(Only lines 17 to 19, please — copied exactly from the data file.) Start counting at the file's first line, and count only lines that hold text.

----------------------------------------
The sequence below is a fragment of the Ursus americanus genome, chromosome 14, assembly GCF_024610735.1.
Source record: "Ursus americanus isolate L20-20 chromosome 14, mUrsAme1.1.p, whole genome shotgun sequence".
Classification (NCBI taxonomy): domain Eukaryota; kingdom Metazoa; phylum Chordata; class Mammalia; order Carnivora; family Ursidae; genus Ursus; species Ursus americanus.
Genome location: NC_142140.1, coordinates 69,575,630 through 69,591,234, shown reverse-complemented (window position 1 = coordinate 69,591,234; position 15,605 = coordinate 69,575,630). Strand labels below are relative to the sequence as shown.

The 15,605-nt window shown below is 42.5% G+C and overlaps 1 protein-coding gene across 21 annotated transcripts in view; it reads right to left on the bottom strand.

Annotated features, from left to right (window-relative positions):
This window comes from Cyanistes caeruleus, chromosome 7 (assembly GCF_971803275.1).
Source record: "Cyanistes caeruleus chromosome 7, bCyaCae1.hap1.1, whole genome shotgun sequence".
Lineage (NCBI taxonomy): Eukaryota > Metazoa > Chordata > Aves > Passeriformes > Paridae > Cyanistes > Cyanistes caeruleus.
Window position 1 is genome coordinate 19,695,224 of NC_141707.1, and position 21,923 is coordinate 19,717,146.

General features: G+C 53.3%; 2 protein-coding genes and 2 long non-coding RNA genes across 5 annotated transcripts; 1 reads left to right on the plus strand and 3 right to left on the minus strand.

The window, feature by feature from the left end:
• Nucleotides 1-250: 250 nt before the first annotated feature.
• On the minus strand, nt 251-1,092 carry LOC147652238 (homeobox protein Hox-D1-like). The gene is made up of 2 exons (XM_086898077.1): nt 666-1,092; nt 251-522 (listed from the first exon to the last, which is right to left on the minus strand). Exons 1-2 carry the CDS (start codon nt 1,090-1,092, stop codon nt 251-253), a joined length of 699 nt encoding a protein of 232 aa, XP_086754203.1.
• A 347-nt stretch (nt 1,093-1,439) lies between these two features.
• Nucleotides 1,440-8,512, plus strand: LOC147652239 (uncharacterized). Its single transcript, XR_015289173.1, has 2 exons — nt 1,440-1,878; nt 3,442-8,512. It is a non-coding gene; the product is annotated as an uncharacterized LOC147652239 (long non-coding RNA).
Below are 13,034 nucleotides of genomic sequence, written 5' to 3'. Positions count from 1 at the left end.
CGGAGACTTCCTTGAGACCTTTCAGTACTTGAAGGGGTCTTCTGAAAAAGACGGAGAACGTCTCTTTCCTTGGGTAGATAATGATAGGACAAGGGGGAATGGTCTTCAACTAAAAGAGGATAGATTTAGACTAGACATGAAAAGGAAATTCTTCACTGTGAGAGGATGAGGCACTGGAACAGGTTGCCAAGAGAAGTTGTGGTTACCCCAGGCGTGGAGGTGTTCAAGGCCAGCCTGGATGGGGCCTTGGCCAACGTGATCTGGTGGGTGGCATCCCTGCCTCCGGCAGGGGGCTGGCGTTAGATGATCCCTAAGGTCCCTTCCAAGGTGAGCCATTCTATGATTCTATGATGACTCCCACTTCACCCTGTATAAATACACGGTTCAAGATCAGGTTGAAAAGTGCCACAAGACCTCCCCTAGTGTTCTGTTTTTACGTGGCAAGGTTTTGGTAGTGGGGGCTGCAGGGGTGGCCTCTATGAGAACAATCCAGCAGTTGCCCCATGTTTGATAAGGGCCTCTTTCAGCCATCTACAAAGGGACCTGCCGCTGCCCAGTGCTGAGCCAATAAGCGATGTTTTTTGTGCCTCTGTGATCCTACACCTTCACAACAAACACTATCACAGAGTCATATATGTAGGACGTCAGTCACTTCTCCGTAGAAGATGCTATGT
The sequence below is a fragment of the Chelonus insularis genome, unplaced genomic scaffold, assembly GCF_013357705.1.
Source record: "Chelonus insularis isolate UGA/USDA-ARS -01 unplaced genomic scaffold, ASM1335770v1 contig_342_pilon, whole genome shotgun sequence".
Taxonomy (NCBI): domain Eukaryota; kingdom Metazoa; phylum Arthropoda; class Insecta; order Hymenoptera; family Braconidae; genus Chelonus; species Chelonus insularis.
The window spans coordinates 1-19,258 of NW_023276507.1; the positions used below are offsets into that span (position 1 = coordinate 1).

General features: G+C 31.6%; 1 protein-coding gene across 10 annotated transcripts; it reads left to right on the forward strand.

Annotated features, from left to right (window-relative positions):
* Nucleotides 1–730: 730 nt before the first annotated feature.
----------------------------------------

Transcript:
Below are 13,034 nucleotides of genomic sequence, written 5' to 3'. Positions count from 1 at the left end.
CGGAGACTTCCTTGAGACCTTTCAGTACTTGAAGGGGTCTTCTGAAAAAGACGGAGAACGTCTCTTTCCTTGGGTAGATAATGATAGGACAAGGGGGAATGGTCTTCAACTAAAAGAGGATAGATTTAGACTAGACATGAAAAGGAAATTCTTCACTGTGAGAGGATGAGGCACTGGAACAGGTTGCCAAGAGAAGTTGTGGTTACCCCAGGCGTGGAGGTGTTCAAGGCCAGCCTGGATGGGGCCTTGGCCAACGTGATCTGGTGGGTGGCATCCCTGCCTCCGGCAGGGGGCTGGCGTTAGATGATCCCTAAGGTCCCTTCCAAGGTGAGCCATTCTATGATTCTATGATGACTCCCACTTCACCCTGTATAAATACACGGTTCAAGATCAGGTTGAAAAGTGCCACAAGACCTCCCCTAGTGTTCTGTTTTTACGTGGCAAGGTTTTGGTAGTGGGGGCTGCAGGGGTGGCCTCTATGAGAACAATCCAGCAGTTGCCCCATGTTTGATAAGGGCCTCTTTCAGCCATCTACAAAGGGACCTGCCGCTGCCCAGTGCTGAGCCAATAAGCGATGTTTTTTGTGCCTCTGTGATCCTACACCTTCACAACAAACACTATCACAGAGTCATATATGTAGGACGTCAGTCACTTCTCCGTAGAAGATGCTATGT
The sequence below is a fragment of the Chelonus insularis genome, unplaced genomic scaffold, assembly GCF_013357705.1.